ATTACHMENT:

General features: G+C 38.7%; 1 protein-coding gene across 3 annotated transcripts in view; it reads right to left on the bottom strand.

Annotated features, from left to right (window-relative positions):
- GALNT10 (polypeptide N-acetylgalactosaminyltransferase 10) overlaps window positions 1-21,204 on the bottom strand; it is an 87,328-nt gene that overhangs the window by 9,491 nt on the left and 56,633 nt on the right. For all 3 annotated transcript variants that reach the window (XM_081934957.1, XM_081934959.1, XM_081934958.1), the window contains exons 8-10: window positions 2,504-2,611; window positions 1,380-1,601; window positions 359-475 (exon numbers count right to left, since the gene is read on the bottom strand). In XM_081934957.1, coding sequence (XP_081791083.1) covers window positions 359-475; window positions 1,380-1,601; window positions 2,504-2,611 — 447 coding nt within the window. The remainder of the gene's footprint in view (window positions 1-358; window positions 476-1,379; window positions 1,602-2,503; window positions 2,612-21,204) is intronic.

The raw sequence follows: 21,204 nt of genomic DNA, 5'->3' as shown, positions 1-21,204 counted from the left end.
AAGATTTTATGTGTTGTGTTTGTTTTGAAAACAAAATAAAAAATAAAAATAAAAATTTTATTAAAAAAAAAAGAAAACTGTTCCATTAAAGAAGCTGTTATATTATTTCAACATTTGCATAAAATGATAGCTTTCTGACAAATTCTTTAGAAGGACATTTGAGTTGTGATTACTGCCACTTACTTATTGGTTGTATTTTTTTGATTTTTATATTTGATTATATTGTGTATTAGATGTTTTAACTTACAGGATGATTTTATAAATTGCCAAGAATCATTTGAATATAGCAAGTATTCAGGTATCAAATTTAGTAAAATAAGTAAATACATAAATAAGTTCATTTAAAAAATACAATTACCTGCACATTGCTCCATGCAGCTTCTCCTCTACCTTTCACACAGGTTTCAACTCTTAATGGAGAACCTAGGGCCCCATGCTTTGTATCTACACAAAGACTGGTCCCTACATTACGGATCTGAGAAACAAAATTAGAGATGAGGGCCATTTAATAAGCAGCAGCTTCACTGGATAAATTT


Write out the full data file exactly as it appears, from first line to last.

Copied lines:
General features: G+C 38.7%; 1 protein-coding gene across 3 annotated transcripts in view; it reads right to left on the bottom strand.

Annotated features, from left to right (window-relative positions):
- GALNT10 (polypeptide N-acetylgalactosaminyltransferase 10) overlaps window positions 1-21,204 on the bottom strand; it is an 87,328-nt gene that overhangs the window by 9,491 nt on the left and 56,633 nt on the right. For all 3 annotated transcript variants that reach the window (XM_081934957.1, XM_081934959.1, XM_081934958.1), the window contains exons 8-10: window positions 2,504-2,611; window positions 1,380-1,601; window positions 359-475 (exon numbers count right to left, since the gene is read on the bottom strand). In XM_081934957.1, coding sequence (XP_081791083.1) covers window positions 359-475; window positions 1,380-1,601; window positions 2,504-2,611 — 447 coding nt within the window. The remainder of the gene's footprint in view (window positions 1-358; window positions 476-1,379; window positions 1,602-2,503; window positions 2,612-21,204) is intronic.

The raw sequence follows: 21,204 nt of genomic DNA, 5'->3' as shown, positions 1-21,204 counted from the left end.
AAGATTTTATGTGTTGTGTTTGTTTTGAAAACAAAATAAAAAATAAAAATAAAAATTTTATTAAAAAAAAAAGAAAACTGTTCCATTAAAGAAGCTGTTATATTATTTCAACATTTGCATAAAATGATAGCTTTCTGACAAATTCTTTAGAAGGACATTTGAGTTGTGATTACTGCCACTTACTTATTGGTTGTATTTTTTTGATTTTTATATTTGATTATATTGTGTATTAGATGTTTTAACTTACAGGATGATTTTATAAATTGCCAAGAATCATTTGAATATAGCAAGTATTCAGGTATCAAATTTAGTAAAATAAGTAAATACATAAATAAGTTCATTTAAAAAATACAATTACCTGCACATTGCTCCATGCAGCTTCTCCTCTACCTTTCACACAGGTTTCAACTCTTAATGGAGAACCTAGGGCCCCATGCTTTGTATCTACACAAAGACTGGTCCCTACATTACGGATCTGAGAAACAAAATTAGAGATGAGGGCCATTTAATAAGCAGCAGCTTCACTGGATAAATTT